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Severe PMS Linked with Chronic Hormone Disorder

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WebMD Health News

March 3, 2000 (Atlanta) -- Women with a severe form of premenstrual syndrome are more sensitive to pain and are more likely to have chronically lower levels of beta-endorphins, the body's natural painkilling hormones, according to a new study. Called premenstrual dysphoric disorder (PMDD), it affects millions of women in their reproductive years.

For women with PMDD, emotional symptoms like severe depression, irritability, and anxiety profoundly interfere with their lives during the second half of the menstrual cycle. "These women also suffer from many severe physical symptoms -- migraine, headache, backache, bloating, cramping," lead author Susan S. Girdler, PhD, tells WebMD. Girdler is assistant professor of psychiatry at the School of Medicine at the University of North Carolina at Chapel Hill.

"It's a very severe disorder, yet it's not taken seriously by doctors," Girdler says. "The vast majority of PMDD women coming into my clinic to some extent want to be validated. When I first began this research, I was shocked. Some women have full-blown panic attacks, are afraid to leave their houses, have suicidal thoughts. It continues to be a very misunderstood disorder, yet it's a very important issue for women."

Results of Girdler's small study, which focused just on pain sensitivity, were presented at the American Psychosomatic Society annual meeting this week. While a preliminary study had suggested that women with PMDD have increased pain sensitivity three to seven days before menstruation, Girdler's study showed that the sensitivity extended into all phases of the PMDD woman's cycle.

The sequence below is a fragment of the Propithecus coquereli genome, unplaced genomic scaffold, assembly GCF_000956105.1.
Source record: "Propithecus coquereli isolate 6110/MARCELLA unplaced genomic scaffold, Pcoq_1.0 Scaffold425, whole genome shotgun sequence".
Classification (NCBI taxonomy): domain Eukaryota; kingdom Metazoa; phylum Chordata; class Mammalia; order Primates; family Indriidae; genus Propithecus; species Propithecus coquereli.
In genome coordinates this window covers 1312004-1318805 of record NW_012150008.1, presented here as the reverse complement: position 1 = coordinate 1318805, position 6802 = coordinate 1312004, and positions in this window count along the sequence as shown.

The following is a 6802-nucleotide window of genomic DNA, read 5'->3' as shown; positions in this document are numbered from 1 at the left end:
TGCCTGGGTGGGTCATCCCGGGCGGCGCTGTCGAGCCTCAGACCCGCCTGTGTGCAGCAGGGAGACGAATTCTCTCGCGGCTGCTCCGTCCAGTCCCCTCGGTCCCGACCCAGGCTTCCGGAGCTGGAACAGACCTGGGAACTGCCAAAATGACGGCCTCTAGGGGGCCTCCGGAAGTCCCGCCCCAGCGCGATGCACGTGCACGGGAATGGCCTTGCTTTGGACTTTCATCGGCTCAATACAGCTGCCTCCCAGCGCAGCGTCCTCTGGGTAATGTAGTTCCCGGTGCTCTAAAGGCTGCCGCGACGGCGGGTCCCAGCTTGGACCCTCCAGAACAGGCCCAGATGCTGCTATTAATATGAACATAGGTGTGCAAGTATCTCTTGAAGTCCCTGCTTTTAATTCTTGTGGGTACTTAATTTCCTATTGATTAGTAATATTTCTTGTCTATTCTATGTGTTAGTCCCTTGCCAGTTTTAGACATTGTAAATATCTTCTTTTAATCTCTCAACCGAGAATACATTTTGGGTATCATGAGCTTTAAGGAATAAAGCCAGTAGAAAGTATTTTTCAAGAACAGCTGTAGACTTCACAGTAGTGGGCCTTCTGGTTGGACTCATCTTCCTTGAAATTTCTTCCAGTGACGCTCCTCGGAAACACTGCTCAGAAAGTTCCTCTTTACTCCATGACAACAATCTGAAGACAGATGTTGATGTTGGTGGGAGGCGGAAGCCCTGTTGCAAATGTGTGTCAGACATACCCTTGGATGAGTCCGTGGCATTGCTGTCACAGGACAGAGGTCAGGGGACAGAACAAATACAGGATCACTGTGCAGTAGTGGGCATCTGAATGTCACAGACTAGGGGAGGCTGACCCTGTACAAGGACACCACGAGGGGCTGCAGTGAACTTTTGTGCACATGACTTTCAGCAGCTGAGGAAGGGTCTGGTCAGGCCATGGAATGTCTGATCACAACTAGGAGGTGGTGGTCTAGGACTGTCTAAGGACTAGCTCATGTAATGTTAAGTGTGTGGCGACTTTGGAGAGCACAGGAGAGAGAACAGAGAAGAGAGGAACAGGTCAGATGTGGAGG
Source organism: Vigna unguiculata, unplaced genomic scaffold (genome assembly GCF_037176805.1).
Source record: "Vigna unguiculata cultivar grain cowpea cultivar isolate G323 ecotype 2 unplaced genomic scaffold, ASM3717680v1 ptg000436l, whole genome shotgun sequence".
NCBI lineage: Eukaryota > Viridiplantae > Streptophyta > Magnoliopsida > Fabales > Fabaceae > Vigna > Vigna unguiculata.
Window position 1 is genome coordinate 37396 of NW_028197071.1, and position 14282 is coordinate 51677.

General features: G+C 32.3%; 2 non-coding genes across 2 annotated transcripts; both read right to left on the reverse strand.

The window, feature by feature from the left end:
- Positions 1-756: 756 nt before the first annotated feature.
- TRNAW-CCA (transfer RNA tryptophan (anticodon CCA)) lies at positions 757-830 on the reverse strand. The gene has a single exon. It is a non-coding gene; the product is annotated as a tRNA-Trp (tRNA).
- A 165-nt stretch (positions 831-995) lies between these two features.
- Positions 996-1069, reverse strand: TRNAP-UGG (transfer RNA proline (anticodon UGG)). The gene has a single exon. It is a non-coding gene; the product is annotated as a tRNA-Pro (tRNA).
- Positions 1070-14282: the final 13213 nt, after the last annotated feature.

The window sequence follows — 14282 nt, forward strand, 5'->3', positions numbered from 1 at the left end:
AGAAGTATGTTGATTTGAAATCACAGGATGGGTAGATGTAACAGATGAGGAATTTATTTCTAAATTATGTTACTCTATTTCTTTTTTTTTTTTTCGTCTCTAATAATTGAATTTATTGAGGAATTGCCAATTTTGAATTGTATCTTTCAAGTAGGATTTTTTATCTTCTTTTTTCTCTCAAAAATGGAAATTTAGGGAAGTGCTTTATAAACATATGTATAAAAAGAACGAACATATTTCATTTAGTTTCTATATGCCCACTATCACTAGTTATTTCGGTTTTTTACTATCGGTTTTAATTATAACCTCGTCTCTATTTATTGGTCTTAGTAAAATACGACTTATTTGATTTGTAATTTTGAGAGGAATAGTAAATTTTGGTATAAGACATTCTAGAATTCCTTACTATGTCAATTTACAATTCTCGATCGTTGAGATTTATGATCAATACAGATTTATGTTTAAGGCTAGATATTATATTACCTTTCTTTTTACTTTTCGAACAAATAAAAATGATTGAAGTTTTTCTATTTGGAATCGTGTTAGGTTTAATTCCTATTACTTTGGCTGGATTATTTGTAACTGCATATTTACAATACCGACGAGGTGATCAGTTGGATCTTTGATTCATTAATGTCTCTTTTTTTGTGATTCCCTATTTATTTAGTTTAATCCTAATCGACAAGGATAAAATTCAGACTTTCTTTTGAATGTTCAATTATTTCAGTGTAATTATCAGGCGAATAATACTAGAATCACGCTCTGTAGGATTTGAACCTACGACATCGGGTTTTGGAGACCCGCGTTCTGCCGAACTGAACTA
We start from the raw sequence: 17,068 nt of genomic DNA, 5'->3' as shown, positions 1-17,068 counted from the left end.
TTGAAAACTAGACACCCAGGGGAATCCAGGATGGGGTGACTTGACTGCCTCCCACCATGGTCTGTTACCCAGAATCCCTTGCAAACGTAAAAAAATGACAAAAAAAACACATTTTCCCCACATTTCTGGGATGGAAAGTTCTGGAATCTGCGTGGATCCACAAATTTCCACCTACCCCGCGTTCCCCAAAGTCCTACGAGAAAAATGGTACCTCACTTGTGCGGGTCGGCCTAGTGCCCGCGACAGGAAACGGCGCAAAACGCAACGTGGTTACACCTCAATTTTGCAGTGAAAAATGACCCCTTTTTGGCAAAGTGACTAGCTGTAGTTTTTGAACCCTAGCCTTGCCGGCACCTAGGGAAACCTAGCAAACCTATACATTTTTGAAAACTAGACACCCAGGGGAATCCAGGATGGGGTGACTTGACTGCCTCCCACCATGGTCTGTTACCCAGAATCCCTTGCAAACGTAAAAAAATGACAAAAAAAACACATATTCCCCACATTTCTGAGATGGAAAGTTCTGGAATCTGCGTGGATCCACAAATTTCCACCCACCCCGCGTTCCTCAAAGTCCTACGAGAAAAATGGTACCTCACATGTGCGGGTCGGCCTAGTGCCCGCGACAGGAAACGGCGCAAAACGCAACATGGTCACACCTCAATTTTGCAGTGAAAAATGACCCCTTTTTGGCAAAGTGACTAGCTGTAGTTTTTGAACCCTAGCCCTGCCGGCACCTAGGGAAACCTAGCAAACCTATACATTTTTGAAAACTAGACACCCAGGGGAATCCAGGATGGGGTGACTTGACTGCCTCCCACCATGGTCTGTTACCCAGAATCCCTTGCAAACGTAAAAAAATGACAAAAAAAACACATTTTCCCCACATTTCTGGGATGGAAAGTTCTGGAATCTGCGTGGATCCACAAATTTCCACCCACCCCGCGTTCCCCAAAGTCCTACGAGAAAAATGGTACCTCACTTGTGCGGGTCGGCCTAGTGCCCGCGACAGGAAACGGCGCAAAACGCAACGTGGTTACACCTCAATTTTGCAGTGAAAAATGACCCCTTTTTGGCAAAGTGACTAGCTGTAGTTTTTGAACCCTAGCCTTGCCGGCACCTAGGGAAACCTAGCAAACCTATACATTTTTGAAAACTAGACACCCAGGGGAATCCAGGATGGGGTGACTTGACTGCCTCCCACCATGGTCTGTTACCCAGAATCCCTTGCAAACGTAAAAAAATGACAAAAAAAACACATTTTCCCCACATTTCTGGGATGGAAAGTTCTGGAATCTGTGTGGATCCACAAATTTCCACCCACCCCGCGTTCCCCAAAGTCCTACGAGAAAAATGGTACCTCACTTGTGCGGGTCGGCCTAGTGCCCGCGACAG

Hers is the first study to measure blood levels of beta-endorphins while testing pain sensitivity. It supports a growing body of research suggesting that PMDD is a chronic disorder that causes abnormal levels of many hormones, including beta-endorphins, at all times of the month. "It suggests that something happens premenstrually, that elevated sex hormones during that week contribute to symptom expression," says Girdler.

Girdler's study used a tourniquet/blood pressure cuff, which has been proven effective in gauging pain sensitivity, she says. The women were tested during two phases: the premenstrual phase, and the week after menstruation began.

The study involved 54 women, including 27 with PMDD and 27 who did not have it. The average age was 35. During the 20-minute test, pressure was gradually increased until the woman expressed pain, then it was continued until the woman could no longer tolerate it. Before the cuff was deflated, women were asked to rate how unpleasant and how intense the pain was.

"We found that the PMDD women were significantly more sensitive to the pain test," Girdler tells WebMD. "They had significantly lower threshold levels and tolerance times. They couldn't endure the test nearly as long as the control group, regardless [of] what phase they were in [in] their menstrual cycle. They also rated the test procedure as being significantly more unpleasant."

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